Drug abuse in the UK: a rising challenge to nightclub culture nationwide

Drug abuse in the UK: a rising challenge to nightclub culture nationwide

In late 2017, many were shocked by what seemed like the abrupt closure of the Rainbow Venues in Birmingham; the night club spaces, which are reported to bring £2m annually to the Birmingham economy, were closed following the second drug related death in association with the venue in two years. Both of the deceased, Michael Trueman and Dylan Booth aged 19 and 18 respectively, were students studying in the city. These deaths have inevitably lead to the revoking of the Rainbow Venues license by Birmingham City Council, a decision which has been criticised by others in the local government and many throughout Birmingham and has sparked the hashtags #EducateNotRevocate and #SaveTheRainbow.

Since opening in 2004 the Rainbow Venues has offered the local community in Birmingham a designated creative space for dance, music, and drama performances in addition to offering a place for independent street food operators to flourish. This is vital not only for Birmingham’s sense of community and indeed its economy, but also in drawing young people to the city - be it to attend one of their three universities or to begin careers in diverse industries. Many are arguing that to overlook the Rainbow Venues value in this regard is short sighted and damaging for Birmingham as a whole.

Despite the validity of these claims it cannot be ignored two attendees of this club have died in two years; could the venue be at fault for this? Last year Fabric nightclub located in Farringdon in London was threatened with closure following two drug related deaths within two months. Both of the deceased were 18 years old and purchased the class A drugs which killed them on site. Following a long battle with Islington Council, Fabric was able to reopen on the terms of strict new licensing conditions - the minimum age for entry is now 19, security and personal searches are much tighter, and there is undercover surveillance within the club. As a result drug related incidents at the venue have dramatically decreased. Should a similar option not be extended to the Rainbow Venues?

Anne-Marie Cockburn, a mother who lost her 15 year old daughter Martha to a drug overdose in 2013, believes the answer is for all drugs to be legalised. Her argument for this is that legalisation would ensure the regulation of drugs, therefore protecting UK users. She argues that these measures would have made her daughter’s death preventable - along with many others. Ms Cockburn goes further to say that her proposed reforms would enable open and honest drug education in schools and would also have the ability to limit the power of organised gangs, telling the Guardian in 2014 “it’s about harm reduction”. Her campaign is receiving much support, most notably from other parents who have lost children to drug related deaths such as those of Leah Betts who tragically died after taking ecstasy in 1995. Many claim however, that these proposed measures are too extreme and will simply validate drug taking rather than regulate it.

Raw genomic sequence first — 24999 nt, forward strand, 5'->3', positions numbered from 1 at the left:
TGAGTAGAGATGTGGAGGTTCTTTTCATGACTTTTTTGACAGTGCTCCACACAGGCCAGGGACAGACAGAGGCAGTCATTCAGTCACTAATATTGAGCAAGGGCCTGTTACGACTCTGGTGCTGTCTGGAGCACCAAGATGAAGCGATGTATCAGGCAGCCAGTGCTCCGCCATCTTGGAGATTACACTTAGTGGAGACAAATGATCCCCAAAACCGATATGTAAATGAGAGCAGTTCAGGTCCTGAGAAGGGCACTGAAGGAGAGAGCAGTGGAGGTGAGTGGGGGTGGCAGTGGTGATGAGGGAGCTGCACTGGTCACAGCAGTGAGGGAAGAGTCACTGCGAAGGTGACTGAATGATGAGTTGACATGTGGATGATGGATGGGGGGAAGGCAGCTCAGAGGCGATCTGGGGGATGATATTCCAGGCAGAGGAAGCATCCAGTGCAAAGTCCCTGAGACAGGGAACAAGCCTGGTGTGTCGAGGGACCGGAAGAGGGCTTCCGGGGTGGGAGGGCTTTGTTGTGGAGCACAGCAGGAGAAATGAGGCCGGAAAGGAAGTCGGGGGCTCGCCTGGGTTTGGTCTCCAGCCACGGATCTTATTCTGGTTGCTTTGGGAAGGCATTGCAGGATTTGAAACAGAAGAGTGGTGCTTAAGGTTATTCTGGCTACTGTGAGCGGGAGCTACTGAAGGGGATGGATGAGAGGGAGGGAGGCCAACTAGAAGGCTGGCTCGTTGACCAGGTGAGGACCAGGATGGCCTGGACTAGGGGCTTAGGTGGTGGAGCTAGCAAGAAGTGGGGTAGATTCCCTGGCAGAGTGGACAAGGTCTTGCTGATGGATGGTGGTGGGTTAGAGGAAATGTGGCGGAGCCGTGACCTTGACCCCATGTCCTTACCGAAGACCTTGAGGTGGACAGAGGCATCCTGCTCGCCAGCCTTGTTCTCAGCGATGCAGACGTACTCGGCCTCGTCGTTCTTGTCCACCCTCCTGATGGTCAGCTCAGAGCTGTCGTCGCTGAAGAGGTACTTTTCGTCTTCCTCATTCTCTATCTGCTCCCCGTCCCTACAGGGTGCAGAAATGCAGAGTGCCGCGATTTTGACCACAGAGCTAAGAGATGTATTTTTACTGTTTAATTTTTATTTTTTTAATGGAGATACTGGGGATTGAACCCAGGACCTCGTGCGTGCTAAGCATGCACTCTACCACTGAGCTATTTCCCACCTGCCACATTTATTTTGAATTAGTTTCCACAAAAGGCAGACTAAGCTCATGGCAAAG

So, should we educate or revoke? Matthew Phipps, who works on the legal team for the nightclub space, has said that despite tough security including sniffer dogs and CCTV, attendees will go to extreme lengths to bring drugs inside including hiding them in “intimate places in their body”. This assertion indicates to the wider issue that the UK currently faces with drug abuse and misuse along with binge drinking. This culture has cemented itself within the musical institutions that have brought much culture and diversity to our country such as Fabric and the Rainbow Venues - so how can we now go about separating them?

A statement issued on Facebook by the Rainbow Venues reminded supporters the major role which they played in the commercial development of this city, having “spearheaded the city’s recent underground dance [...] movement 13 years ago”, using profit to resurrect “redundant buildings” and regenerate the once neglected - but now flourishing - area of Digbeth. A similar argument was used in support of Fabric last year, a case where drug related incidents were more extreme and frequent and where it was shown that security had failed to meet necessary standards.

The Public Health department of Birmingham City Council is “not supporting a revocation of the licence”, and has offered to work with The Rainbow Venues “in a collaborative way”. Indeed, there seems to be an understanding emerging that these incidents cannot be wholly blamed on the venues in which they happen and that honest and open dialogue about drug education and prevention must begin in order to prevent such tragic deaths. It raises the question; rather than revoking the licences of economically necessary businesses, should we not instead prioritise education and security measures that would ensure long lasting change and the preservation of our creative cultures?

 To support the Rainbows Venues appeal you can sign the petition here: https://www.change.org/p/councillor-alex-buchanan-save-the-rainbow-venue-s-birmingham?utm_medium=email&utm_source=petition_signer_receipt&utm_campaign=triggered&j=184438&sfmc_sub=226169805&l=32_HTML&u=34203740&mid=7233052&jb=717685

Or donate to them directly here: https://www.educatenotrevocate.com/

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